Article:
A study of New Zealand's six biggest cities has drawn a compelling link between high rates of cycling and walking and their residents' overall health.

The Otago University-led pilot study focused on rates of walking and cycling and key health indicators in the cities, showing that the more often a city's population cycled and walked, the higher its overall level of physical activity was.

More importantly, there was a further correlation with lower levels of harm to health from inactivity-related conditions, such as high blood pressure, obesity and diabetes.

In cities with higher levels of people cycling and walking for transport, more people had "adequate" levels of physical activity for health, and fewer had diagnosed diabetes or hypertension or were obese or overweight.

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The study also included some slightly unusual mental health data, showing higher levels of people with doctor-diagnosed depression, bipolar disorder and anxiety in cities with higher levels of physical activity.

Diagnosis, access to primary and secondary care, cultural factors and, possibly, disclosure of diagnosis to survey interviewers may explain the finding, the study authors said.

"Because of the nature of the ecological-level data we used, we can not assume that there is a relationship between levels of active transport and health on the individual level.

"However, other research tells us that this is likely to be the case."

The study's lead researcher, Dr Caroline Shaw of Otago University, said the overall findings were what could be expected, "but we also found some surprising results such as that the weather does not necessarily influence whether more people cycle and walk".

"For example, Wellington, Christchurch and Dunedin with their colder, wetter and windier climates had the highest levels of people walking and cycling for transport."

How the cities compared

Walking was the most common form of "active transport" (walking and cycling combined) but the proportion of trips taken by walking ranged from 12 per cent in Hamilton to 27 per cent in Wellington.

In Auckland, 79 per cent of people preferred to make their trips by car, compared with walking (17 per cent) taking the train or bus (4 per cent) and cycling (0.4 per cent).

This differed greatly from Wellington, where 64 per cent of people drove, 27 per cent walked, 7 per cent took public transport and 1.5 per cent cycled.

In Christchurch, 75 per cent of people preferred vehicles, with 18 per cent walking, 3.6 per cent cycling and 3 per cent using trains or buses.

This graph shows proportions of walking and cycling across six NZ cities. Source: New Zealand Household Travel Survey 2010-2013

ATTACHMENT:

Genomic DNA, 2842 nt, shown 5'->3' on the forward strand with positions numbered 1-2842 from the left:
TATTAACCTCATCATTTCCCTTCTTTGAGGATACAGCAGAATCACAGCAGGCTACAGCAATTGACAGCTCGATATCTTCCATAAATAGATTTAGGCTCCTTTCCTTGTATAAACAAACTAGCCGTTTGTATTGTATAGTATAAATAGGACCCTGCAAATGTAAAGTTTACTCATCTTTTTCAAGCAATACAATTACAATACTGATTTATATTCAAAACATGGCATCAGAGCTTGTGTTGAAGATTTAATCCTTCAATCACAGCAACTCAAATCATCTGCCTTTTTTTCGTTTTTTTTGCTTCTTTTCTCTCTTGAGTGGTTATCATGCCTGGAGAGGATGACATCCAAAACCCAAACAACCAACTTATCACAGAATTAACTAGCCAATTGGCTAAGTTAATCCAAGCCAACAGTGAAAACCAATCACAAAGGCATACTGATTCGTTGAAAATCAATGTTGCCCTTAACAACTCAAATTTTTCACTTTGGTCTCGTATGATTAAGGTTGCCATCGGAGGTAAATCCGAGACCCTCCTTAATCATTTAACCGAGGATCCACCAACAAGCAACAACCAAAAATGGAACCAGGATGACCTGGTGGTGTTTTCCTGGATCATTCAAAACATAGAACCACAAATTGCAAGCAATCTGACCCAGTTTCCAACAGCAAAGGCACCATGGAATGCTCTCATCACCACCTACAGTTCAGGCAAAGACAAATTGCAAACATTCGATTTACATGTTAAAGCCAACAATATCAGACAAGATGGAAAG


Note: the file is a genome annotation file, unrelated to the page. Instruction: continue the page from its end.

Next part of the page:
This graph shows proportions of walking and cycling across six NZ cities. Source: New Zealand Household Travel Survey 2010-2013

Tauranga and Hamilton had the lowest combined rates of cycling and walking - 14.9 per cent and 13.1 per cent respectively - and well below Dunedin's combined rate of 24.3 per cent.

Further, two thirds of cycling trips were made by men, whereas walking was more common among women, while cycling and walking were more common in younger age groups in most, but not all, of the cities.

All the cities had basic cycling and walking infrastructure, but this varied widely from city to city.

"We found that on-road cycle lanes without physical protection from cars do not particularly appear to be associated with high levels of cycling," Shaw said.

"For example, Tauranga and Hamilton report the highest percentage of roads with these types of cycle lanes (15 and 18 per cent of roads), but levels of cycling for transport in these cities are still quite low."

This graph shows the correlation between rates of walking and cycling and population mood disorders and anxiety prevalence. Sources: NZ Household Travel Survey 2010-2013, NZ Health Survey 2011-2014
This graph shows the correlation between rates of walking and cycling and population mood disorders and anxiety prevalence. Sources: NZ Household Travel Survey 2010-2013, NZ Health Survey 2011-2014
This graph shows the correlation between walking and cycling and obesity/overweight levels. Sources: New Zealand Household Travel Survey 2010-2013. New Zealand Health Survey 2011-2014
This graph shows the correlation between walking and cycling and obesity/overweight levels. Sources: New Zealand Household Travel Survey 2010-2013. New Zealand Health Survey 2011-2014

There appeared to be "poor connectivity" between cycling needs and public transport, even in cities with larger numbers of cyclists, with, for example, a lack of bicycle storage at bus stops.

However, all of the cities had bicycle skills education for children and young people and all supported special programmes such as bike/walk to work days and "open streets" events, mostly run by city councils.

Public bike-sharing schemes were in place in Christchurch and planned in Dunedin, but not in the other cities.

Only Wellington had an online journey planner including active transport, provided by the regional council.

Most cities had also factored walking and cycling into their climate change policies.

The study was inspired by a US benchmarking programme by the Alliance for Biking and Walking, which reports every two years on the state of active transport in 50 states and 50 cities.

No one has previously looked systematically at how New Zealand cities support cycling and walking.

"We wanted to see if we could establish a baseline for a similar series of studies in New Zealand," study co-author Dr Marie Russell said.

The report was funded by the University of Otago and the Resilient Urban Futures programme in the New Zealand Centre for Sustainable Cities.